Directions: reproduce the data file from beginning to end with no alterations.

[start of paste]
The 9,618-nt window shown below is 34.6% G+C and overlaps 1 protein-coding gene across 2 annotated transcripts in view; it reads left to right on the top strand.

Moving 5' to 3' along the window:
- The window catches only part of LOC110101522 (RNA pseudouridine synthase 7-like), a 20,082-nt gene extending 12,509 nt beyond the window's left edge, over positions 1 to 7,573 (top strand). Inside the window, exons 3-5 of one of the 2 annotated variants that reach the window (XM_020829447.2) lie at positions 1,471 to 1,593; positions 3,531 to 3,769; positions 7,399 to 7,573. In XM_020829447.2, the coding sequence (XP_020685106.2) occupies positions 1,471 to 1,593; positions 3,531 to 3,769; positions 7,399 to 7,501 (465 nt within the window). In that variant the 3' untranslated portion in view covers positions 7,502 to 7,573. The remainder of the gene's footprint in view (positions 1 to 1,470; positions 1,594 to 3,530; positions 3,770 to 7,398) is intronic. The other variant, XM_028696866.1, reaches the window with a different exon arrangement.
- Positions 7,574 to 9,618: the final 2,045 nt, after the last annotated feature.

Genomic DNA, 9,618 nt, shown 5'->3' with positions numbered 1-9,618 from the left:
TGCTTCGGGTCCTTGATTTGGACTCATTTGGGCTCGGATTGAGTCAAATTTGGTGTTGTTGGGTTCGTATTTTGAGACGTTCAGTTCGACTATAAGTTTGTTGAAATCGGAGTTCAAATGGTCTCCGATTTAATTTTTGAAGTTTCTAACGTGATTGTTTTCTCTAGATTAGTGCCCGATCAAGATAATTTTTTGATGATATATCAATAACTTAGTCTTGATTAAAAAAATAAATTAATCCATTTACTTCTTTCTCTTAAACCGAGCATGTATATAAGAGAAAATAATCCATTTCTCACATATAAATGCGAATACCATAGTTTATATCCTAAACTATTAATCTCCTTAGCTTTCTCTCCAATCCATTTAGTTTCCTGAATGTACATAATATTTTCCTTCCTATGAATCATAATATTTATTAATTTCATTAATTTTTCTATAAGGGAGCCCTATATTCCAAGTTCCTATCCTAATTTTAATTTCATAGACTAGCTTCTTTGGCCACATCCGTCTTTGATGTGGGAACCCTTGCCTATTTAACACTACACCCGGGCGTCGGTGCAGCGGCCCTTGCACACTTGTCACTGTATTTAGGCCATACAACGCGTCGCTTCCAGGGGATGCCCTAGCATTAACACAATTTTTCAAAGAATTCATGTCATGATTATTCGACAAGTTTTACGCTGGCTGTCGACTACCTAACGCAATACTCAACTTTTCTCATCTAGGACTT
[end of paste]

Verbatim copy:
The 9,618-nt window shown below is 34.6% G+C and overlaps 1 protein-coding gene across 2 annotated transcripts in view; it reads left to right on the top strand.

Moving 5' to 3' along the window:
- The window catches only part of LOC110101522 (RNA pseudouridine synthase 7-like), a 20,082-nt gene extending 12,509 nt beyond the window's left edge, over positions 1 to 7,573 (top strand). Inside the window, exons 3-5 of one of the 2 annotated variants that reach the window (XM_020829447.2) lie at positions 1,471 to 1,593; positions 3,531 to 3,769; positions 7,399 to 7,573. In XM_020829447.2, the coding sequence (XP_020685106.2) occupies positions 1,471 to 1,593; positions 3,531 to 3,769; positions 7,399 to 7,501 (465 nt within the window). In that variant the 3' untranslated portion in view covers positions 7,502 to 7,573. The remainder of the gene's footprint in view (positions 1 to 1,470; positions 1,594 to 3,530; positions 3,770 to 7,398) is intronic. The other variant, XM_028696866.1, reaches the window with a different exon arrangement.
- Positions 7,574 to 9,618: the final 2,045 nt, after the last annotated feature.

Genomic DNA, 9,618 nt, shown 5'->3' with positions numbered 1-9,618 from the left:
TGCTTCGGGTCCTTGATTTGGACTCATTTGGGCTCGGATTGAGTCAAATTTGGTGTTGTTGGGTTCGTATTTTGAGACGTTCAGTTCGACTATAAGTTTGTTGAAATCGGAGTTCAAATGGTCTCCGATTTAATTTTTGAAGTTTCTAACGTGATTGTTTTCTCTAGATTAGTGCCCGATCAAGATAATTTTTTGATGATATATCAATAACTTAGTCTTGATTAAAAAAATAAATTAATCCATTTACTTCTTTCTCTTAAACCGAGCATGTATATAAGAGAAAATAATCCATTTCTCACATATAAATGCGAATACCATAGTTTATATCCTAAACTATTAATCTCCTTAGCTTTCTCTCCAATCCATTTAGTTTCCTGAATGTACATAATATTTTCCTTCCTATGAATCATAATATTTATTAATTTCATTAATTTTTCTATAAGGGAGCCCTATATTCCAAGTTCCTATCCTAATTTTAATTTCATAGACTAGCTTCTTTGGCCACATCCGTCTTTGATGTGGGAACCCTTGCCTATTTAACACTACACCCGGGCGTCGGTGCAGCGGCCCTTGCACACTTGTCACTGTATTTAGGCCATACAACGCGTCGCTTCCAGGGGATGCCCTAGCATTAACACAATTTTTCAAAGAATTCATGTCATGATTATTCGACAAGTTTTACGCTGGCTGTCGACTACCTAACGCAATACTCAACTTTTCTCATCTAGGACTT